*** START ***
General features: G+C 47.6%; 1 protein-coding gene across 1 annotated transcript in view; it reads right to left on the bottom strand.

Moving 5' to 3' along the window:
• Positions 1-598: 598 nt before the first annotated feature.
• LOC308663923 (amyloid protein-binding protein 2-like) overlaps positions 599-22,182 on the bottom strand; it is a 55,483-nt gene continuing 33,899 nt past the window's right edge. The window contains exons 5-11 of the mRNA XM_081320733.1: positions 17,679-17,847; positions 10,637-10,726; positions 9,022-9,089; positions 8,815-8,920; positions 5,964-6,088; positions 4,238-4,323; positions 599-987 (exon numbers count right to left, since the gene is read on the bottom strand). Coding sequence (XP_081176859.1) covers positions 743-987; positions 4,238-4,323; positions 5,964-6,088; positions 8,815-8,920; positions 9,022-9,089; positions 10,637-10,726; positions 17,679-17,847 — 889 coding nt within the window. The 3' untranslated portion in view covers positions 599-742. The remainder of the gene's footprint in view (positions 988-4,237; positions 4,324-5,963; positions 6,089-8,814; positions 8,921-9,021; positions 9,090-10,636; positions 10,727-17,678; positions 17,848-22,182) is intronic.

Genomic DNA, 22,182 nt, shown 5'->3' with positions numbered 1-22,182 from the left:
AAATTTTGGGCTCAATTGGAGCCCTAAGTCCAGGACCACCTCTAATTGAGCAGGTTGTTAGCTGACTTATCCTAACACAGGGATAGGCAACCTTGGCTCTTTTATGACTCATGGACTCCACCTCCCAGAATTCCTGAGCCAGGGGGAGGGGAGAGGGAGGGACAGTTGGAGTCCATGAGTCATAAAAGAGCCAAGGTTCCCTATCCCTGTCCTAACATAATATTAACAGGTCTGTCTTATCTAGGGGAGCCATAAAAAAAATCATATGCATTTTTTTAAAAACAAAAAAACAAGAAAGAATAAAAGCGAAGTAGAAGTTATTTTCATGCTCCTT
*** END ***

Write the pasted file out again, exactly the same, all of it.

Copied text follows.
General features: G+C 47.6%; 1 protein-coding gene across 1 annotated transcript in view; it reads right to left on the bottom strand.

Moving 5' to 3' along the window:
• Positions 1-598: 598 nt before the first annotated feature.
• LOC308663923 (amyloid protein-binding protein 2-like) overlaps positions 599-22,182 on the bottom strand; it is a 55,483-nt gene continuing 33,899 nt past the window's right edge. The window contains exons 5-11 of the mRNA XM_081320733.1: positions 17,679-17,847; positions 10,637-10,726; positions 9,022-9,089; positions 8,815-8,920; positions 5,964-6,088; positions 4,238-4,323; positions 599-987 (exon numbers count right to left, since the gene is read on the bottom strand). Coding sequence (XP_081176859.1) covers positions 743-987; positions 4,238-4,323; positions 5,964-6,088; positions 8,815-8,920; positions 9,022-9,089; positions 10,637-10,726; positions 17,679-17,847 — 889 coding nt within the window. The 3' untranslated portion in view covers positions 599-742. The remainder of the gene's footprint in view (positions 988-4,237; positions 4,324-5,963; positions 6,089-8,814; positions 8,921-9,021; positions 9,090-10,636; positions 10,727-17,678; positions 17,848-22,182) is intronic.

Genomic DNA, 22,182 nt, shown 5'->3' with positions numbered 1-22,182 from the left:
AAATTTTGGGCTCAATTGGAGCCCTAAGTCCAGGACCACCTCTAATTGAGCAGGTTGTTAGCTGACTTATCCTAACACAGGGATAGGCAACCTTGGCTCTTTTATGACTCATGGACTCCACCTCCCAGAATTCCTGAGCCAGGGGGAGGGGAGAGGGAGGGACAGTTGGAGTCCATGAGTCATAAAAGAGCCAAGGTTCCCTATCCCTGTCCTAACATAATATTAACAGGTCTGTCTTATCTAGGGGAGCCATAAAAAAAATCATATGCATTTTTTTAAAAACAAAAAAACAAGAAAGAATAAAAGCGAAGTAGAAGTTATTTTCATGCTCCTT